Claim: The body absorbs more nutrients from juice.

Fact: The theory is that fiber, often filtered out of juice, is too taxing on the digestive system, and that fiber impairs digestion of fruit and vegetable nutrients. The opposite is true. The digestive system needs fiber to function properly and to remain healthy.

Claim: Juices help cleanse toxins from the body.

Fact: No convincing evidence supports this claim. The liver and kidneys efficiently process and eliminate toxins.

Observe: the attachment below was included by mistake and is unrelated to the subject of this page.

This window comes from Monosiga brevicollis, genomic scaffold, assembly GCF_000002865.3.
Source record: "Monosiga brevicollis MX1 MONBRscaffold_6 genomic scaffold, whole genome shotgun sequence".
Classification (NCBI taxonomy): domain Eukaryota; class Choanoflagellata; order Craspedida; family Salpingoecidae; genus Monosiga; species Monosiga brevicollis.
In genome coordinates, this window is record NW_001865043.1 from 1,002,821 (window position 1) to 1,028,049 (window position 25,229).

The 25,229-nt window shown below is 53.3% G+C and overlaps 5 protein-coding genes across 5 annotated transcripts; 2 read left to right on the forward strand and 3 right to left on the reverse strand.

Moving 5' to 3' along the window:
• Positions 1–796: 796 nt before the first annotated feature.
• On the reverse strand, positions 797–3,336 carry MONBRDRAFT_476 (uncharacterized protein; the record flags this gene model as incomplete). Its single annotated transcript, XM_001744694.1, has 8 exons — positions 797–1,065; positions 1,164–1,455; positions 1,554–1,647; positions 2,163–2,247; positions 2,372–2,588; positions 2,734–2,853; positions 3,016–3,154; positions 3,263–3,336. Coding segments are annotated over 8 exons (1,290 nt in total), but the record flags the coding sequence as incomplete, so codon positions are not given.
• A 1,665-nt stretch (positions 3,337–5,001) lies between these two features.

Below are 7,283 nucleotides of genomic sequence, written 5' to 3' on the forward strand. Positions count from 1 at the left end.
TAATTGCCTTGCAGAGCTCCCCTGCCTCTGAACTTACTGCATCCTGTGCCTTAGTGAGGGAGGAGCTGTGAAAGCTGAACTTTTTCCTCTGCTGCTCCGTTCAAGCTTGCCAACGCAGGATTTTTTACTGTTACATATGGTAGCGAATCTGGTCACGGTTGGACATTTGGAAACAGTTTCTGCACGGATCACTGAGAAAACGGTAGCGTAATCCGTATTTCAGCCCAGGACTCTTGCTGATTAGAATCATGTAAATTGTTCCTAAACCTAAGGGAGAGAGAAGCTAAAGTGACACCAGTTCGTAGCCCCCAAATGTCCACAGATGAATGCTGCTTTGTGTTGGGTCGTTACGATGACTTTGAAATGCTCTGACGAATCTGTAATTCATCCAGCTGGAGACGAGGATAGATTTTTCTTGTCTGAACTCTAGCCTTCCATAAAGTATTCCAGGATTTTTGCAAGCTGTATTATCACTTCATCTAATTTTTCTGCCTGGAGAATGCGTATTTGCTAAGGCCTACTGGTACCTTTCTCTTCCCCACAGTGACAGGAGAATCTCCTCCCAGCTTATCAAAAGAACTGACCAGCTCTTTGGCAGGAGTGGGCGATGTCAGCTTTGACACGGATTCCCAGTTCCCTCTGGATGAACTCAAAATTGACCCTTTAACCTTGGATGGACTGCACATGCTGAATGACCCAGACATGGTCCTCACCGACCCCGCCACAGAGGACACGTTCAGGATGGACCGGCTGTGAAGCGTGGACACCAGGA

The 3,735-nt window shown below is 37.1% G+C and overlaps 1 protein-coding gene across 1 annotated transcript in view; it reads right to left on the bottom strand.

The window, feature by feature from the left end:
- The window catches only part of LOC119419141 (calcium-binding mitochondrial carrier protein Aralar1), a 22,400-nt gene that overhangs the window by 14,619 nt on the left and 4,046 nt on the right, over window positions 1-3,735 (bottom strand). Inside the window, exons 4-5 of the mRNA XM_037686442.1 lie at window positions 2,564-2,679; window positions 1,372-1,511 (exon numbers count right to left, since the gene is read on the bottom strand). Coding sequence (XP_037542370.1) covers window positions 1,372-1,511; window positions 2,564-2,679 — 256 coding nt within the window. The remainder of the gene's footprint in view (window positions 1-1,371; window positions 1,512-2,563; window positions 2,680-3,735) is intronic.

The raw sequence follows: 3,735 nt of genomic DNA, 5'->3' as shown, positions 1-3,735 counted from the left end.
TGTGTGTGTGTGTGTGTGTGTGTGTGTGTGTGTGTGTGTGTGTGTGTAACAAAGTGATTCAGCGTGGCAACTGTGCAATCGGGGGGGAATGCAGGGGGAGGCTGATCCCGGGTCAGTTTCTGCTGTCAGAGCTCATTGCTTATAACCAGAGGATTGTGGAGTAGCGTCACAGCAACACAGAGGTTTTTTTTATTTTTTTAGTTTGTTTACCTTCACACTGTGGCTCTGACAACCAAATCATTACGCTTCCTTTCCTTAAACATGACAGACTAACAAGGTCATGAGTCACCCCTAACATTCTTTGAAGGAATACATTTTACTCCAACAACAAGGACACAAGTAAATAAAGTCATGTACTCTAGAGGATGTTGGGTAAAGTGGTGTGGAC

Claim: Juicing helps with weight loss.

Fact: Weight loss (or gain) is about calories consumed and burned. Homemade juices can have high amounts of natural sugars and surprisingly high calorie counts.

Claim: Juicing is economical.

Fact: Juicing machines cost $30 to $300. For frequent juice drinkers, the cost of juicing at home may be lower over time than purchasing 100 percent juice. However, grocery costs can easily increase because of the volume of produce needed to make juice. The most economical approach may be to consume whole fruits and vegetables.

Aimee Blanchette

Source: Mayo Clinic Health Letter, February 2011